On May 7, our colleagues at Google will host a workshop on YouTube on Conceptual Understanding of Deep Learning.
How does the brain/mind (perhaps even an artificial one) work at an algorithmic level? While deep learning has produced tremendous technological strides in recent decades, there is an unsettling feeling of a lack of conceptual understanding of why it works and to what extent it will work in its current form. The goal of this workshop is to bring together theorists and practitioners to develop an understanding of the right algorithmic view of deep learning: characterizing the class of functions that can be learned; coming up with the right learning architecture that may (provably) learn multiple functions and concepts and remember them over time as humans do; and developing a theoretical understanding of language, logic, reinforcement learning, meta-learning and lifelong learning.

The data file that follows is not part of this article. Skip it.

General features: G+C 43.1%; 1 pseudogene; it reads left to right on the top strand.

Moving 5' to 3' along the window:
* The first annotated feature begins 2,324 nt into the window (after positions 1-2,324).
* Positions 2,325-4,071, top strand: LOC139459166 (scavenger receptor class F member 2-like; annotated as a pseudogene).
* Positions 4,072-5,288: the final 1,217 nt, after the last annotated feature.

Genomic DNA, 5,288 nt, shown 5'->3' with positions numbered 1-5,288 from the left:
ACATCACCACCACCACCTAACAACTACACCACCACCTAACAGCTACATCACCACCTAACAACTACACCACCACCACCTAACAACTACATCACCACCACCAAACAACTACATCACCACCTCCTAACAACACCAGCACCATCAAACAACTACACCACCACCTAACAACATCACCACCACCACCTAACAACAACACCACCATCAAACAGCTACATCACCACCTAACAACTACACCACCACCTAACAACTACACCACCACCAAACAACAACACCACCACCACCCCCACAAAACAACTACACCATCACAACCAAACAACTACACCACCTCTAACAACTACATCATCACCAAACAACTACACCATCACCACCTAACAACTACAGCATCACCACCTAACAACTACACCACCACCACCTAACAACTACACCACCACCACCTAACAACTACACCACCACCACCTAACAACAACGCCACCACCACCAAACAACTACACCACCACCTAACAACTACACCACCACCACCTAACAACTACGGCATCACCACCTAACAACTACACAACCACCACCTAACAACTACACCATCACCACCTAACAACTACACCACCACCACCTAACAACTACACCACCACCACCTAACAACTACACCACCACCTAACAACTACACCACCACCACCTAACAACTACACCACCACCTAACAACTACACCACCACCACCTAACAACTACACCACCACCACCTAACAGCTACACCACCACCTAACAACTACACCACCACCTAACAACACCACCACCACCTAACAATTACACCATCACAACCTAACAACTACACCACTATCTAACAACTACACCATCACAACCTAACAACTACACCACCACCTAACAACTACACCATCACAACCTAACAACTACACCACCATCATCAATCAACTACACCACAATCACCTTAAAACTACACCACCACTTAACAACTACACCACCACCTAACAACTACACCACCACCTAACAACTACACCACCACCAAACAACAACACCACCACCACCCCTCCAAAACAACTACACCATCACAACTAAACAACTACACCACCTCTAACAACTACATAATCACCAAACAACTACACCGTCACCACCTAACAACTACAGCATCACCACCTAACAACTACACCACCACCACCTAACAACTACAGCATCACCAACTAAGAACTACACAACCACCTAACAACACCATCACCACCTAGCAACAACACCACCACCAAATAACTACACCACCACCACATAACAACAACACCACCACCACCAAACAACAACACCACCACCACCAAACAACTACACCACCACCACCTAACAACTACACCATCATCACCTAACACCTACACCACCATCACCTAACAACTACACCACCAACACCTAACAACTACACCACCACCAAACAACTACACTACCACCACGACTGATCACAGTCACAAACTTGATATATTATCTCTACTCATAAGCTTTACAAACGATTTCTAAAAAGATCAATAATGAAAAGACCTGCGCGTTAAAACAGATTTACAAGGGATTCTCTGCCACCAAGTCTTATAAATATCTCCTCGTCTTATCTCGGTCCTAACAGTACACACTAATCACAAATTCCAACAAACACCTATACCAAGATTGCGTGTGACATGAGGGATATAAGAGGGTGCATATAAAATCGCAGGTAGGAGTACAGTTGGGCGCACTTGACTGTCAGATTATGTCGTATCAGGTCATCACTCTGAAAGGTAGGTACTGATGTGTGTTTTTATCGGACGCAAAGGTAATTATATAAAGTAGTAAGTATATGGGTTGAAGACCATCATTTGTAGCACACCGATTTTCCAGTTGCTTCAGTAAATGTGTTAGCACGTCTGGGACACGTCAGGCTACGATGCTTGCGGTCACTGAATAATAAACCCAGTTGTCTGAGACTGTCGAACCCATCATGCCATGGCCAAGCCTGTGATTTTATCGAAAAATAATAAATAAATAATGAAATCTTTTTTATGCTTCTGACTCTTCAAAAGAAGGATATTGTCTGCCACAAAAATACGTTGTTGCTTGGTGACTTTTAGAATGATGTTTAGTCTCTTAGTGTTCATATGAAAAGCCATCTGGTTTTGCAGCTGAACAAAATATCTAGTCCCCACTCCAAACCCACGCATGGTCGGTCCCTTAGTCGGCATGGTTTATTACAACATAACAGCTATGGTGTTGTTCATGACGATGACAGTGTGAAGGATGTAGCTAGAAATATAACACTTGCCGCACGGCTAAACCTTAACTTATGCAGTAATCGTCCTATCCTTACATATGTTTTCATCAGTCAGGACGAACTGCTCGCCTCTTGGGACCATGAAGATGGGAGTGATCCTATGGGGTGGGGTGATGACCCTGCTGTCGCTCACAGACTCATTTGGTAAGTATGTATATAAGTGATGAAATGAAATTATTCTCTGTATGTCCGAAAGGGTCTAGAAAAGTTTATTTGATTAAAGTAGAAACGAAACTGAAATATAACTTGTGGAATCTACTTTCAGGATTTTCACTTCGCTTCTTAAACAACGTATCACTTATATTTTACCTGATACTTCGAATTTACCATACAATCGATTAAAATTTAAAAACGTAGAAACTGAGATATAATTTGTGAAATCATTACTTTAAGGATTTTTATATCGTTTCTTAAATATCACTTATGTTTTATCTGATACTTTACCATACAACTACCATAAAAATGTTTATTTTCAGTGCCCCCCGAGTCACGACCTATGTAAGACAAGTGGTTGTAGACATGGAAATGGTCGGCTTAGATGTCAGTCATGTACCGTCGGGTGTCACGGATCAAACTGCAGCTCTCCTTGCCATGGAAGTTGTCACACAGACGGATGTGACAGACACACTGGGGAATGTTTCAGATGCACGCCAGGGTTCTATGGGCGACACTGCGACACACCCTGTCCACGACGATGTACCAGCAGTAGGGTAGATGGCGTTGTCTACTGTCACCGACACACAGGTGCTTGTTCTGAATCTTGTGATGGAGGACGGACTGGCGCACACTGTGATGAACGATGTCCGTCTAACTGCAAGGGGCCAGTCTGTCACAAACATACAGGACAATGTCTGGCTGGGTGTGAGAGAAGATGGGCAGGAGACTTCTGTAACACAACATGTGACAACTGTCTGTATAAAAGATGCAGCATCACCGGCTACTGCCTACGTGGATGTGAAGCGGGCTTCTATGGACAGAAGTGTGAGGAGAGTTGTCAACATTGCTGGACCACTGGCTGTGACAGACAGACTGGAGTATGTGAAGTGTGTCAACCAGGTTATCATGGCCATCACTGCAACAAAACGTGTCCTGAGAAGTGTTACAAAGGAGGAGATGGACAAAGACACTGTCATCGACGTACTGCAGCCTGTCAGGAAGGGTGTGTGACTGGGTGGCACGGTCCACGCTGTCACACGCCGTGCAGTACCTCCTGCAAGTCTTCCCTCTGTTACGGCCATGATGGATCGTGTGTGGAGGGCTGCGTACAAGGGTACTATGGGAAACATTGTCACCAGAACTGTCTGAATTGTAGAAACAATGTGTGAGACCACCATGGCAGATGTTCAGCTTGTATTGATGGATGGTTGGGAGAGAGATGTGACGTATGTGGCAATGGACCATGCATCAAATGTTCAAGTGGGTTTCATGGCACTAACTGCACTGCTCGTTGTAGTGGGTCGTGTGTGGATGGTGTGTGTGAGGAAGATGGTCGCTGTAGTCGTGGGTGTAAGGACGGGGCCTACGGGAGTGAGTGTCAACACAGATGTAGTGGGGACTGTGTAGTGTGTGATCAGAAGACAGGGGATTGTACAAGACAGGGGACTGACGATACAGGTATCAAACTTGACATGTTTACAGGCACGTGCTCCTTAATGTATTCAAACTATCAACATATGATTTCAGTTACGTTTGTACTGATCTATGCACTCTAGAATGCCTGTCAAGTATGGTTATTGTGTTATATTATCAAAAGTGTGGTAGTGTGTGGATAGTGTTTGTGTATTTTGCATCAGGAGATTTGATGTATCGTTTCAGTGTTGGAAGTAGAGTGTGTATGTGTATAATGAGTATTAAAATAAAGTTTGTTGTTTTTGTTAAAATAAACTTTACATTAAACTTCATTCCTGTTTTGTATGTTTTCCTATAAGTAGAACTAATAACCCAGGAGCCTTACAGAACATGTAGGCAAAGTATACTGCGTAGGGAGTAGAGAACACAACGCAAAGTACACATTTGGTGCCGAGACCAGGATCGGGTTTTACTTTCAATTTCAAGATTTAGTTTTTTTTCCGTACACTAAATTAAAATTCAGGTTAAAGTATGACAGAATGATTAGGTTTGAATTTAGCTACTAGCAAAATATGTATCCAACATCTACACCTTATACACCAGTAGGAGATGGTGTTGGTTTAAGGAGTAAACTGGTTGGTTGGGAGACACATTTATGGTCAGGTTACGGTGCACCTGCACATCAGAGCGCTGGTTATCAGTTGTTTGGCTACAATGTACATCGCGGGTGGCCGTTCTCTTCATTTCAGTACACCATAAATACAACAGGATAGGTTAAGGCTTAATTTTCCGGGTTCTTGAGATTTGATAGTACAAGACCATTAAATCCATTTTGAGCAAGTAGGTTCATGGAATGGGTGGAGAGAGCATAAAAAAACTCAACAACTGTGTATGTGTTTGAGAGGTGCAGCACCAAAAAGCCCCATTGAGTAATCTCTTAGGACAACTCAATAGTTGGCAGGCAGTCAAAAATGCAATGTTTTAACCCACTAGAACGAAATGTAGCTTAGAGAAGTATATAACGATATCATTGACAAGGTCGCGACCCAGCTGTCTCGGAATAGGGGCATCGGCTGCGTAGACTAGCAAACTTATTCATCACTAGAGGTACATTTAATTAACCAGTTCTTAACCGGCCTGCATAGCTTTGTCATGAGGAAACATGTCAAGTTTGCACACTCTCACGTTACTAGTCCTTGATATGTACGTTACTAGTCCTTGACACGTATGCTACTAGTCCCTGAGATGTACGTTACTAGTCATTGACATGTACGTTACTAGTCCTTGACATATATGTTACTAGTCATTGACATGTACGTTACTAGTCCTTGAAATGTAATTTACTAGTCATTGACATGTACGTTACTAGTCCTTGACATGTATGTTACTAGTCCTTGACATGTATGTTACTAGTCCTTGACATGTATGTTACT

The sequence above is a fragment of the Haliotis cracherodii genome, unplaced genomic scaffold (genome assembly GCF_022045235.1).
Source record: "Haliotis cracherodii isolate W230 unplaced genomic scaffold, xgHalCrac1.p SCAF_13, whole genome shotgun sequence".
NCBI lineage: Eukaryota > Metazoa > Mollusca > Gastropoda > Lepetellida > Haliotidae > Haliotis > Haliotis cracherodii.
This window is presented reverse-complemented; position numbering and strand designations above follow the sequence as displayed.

The speakers and panelists include Turing Award winners Geoffrey Hinton and Leslie Valiant, Gödel Prize winner Christos Papadimitriou, and experts from diverse backgrounds including machine learning and artificial intelligence, algorithms, theory, and neuroscience.
There will also be a panel discussion on the fundamental question, Is there a mathematical model for the mind? The panel will explore basic questions such as: Is there a provable algorithm that captures the essential capabilities of the mind? How do we remember complex phenomena? How is a knowledge graph created automatically? How do we learn new concepts, function and action hierarchies over time? And why do human decisions seem so interpretable?